Richard Murphy at Sixty
Richard Murphy was born at Milford House, on the Mayo-Galway border, on 6th August 1927. In 1980, after twenty years in Cleggan, he moved to Killiney, Co. Dublin, where I interviewed him just before his sixtieth birthday. Richard Murphy's books from Faber have included Sailing to an Island (1963), The Battle of Aughrim (1968), High Island (1974), Selected Poems (1979), and The Price of Stone (1985). Maurice Harmon's excellent compilation, Richard Murphy: Poet of Two Traditions, was published by Wolfhound Press in 1978. John Haffenden's interview with Richard Murphy can be found in Viewpoints (Faber, 1981).
At the end of your interview with John Haffenden, you declared that "I feel now that my home is in the language". To what extent have you made a home in the language?
After uprooting myself painfully from Connemara, I felt I never wanted to become so deeply attached to a place again. The loss of places I had lived in, and of people I had loved in those places, was irretrievable. But poetry, working with imagination on the memory, can save something from oblivion. So in The Price of Stone I converted many of my former homes into sonnets expressing their spirit. I wrote to recover what I missed in the west of Ireland: and to accommodate myself to the unfamiliar Dublin area. I tried to give voice to some strange public structures, like the Lead Mine Chimney, on top of a hill, which you can see from this room across the valley silting up with housing estates; and to capture the spirit of this house, Knockbrack, ten miles from the city centre, blessed with a garden of outcropping granite, and a view of the Sugarloaf Mountain between pinetrees, like a painting by Cézanne. What attracted me, when I first came, was an atmosphere you get in a Chinese poem of the Tang Dynasty: of a mountain retreat to which a provincial governor might retire to live as a hermit with two concubines.
When I moved to Dublin, I felt insecure and vulnerable, with a need to impatriate myself, (to borrow a word I think was well minted by Declan Kiberd). So I looked around for public landmarks with which I could feel a personal connection, or hold a conflicting dialogue.
Every morning, before breakfast, I made a habit of going up to the top of Killiney Hill, and walking around the Folly, erected for a landlord in 1742: a spire superimposed upon two squares. Gradually, around Easter 1981, I felt this epicene structure had the makings of a poem. It began with the letter' 'I" on top of the page; and underneath this came "am"; then "the", getting wider and wider as it went down: a verbal spire. Perhaps a foolish aspiration! When I got down to the squares, quatrains emerged, and developed into a sonnet. The concrete beginning was removed like scaffolding.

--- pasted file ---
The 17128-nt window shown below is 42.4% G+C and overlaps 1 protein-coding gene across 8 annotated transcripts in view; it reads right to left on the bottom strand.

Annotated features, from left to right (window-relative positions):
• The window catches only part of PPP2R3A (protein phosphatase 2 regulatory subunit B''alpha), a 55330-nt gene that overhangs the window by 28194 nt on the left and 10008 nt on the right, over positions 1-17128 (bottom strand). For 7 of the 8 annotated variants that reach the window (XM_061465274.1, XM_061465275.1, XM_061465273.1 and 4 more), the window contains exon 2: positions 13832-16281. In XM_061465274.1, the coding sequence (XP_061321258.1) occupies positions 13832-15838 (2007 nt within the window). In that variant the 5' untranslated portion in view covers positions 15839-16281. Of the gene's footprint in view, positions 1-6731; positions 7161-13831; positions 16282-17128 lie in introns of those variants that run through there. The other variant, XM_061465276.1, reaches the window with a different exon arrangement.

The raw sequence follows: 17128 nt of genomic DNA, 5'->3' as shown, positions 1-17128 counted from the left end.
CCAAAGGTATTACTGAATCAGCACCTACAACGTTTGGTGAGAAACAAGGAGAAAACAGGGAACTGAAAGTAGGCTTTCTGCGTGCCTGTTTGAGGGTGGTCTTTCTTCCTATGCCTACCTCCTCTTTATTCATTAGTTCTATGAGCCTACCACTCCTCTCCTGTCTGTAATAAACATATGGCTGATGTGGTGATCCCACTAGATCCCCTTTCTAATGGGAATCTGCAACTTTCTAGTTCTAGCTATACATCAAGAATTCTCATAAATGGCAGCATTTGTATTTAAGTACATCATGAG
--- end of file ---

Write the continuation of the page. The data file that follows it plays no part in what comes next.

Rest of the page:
What remained was the identification of some part of myself with the building: and that was liberating. Having discovered this, I was able to speak more revealingly, without confessional embarrassment, from oblique perspectives, like the Folly's decadent Anglo-Irish viewpoint: that of an object both admired and reviled, having a proud, witty elegance and style.
How did you set about writing the subsequent sonnets in the sequence?
Long before a sonnet would take shape, I'd begin by writing notes, at random, about what I was feeling, thinking, remembering, dreaming or imagining at the time. Gradually the notes would flow like rain on a mountain gathering into a narrow rocky cleft to make the sonnet's waterfall. Or to use another analogy, the notes would gradually concentrate on a listed building: I mean listed in my notes as having personal relevance, whether at home or away at boarding schools: and also sometimes historical, political or social relevance, such as Newgrange, Nelson's Pillar or Wattle Tent.
I had a rule that if I felt reluctant or ashamed to write something down, then it must go in the notes, as an exploration of the mind. This helped me to explore difficult subjects, such as homosexual promiscuity, aids and guilt, in Portico, Gym and Convenience. My notes might amount to thousands of words before a building would come into focus, or speak with a distinct voice. The sonnet would be the final statement to come from a long thought-process relating to a complex structure. The structure was in the real world, and had its own history. It was also in my mind, with an inner history, gathering metaphorical value, with many ambiguous verbal and moral connections.
Do you have a general preference for strict forms, such as the sonnet, over free forms?
I had written much freer verse before I began the sonnets in The Price of Stone. I like those reverberations of rhythm you can get from the metre of a sonnet. Its measurements force you to compress. They encourage the play of words with double or treble meanings. I think of the sonnet as a body of words, confined to a small space for a short time: as a body preserved in a book: not immortal, but coming back to life whenever it's read. Some of my notes for the sonnets were in free verse, but I felt that a regular architectural form would be best to carry the diversified voices of buildings. Technically, I found the end couplet was a challenge to say more than in any preceding quatrain.
Since each of your books has represented something of a change of direction for your work, and must have entailed a period of adjustment, you have presumably experienced intervals in which nothing was written. Do such intervals trouble you?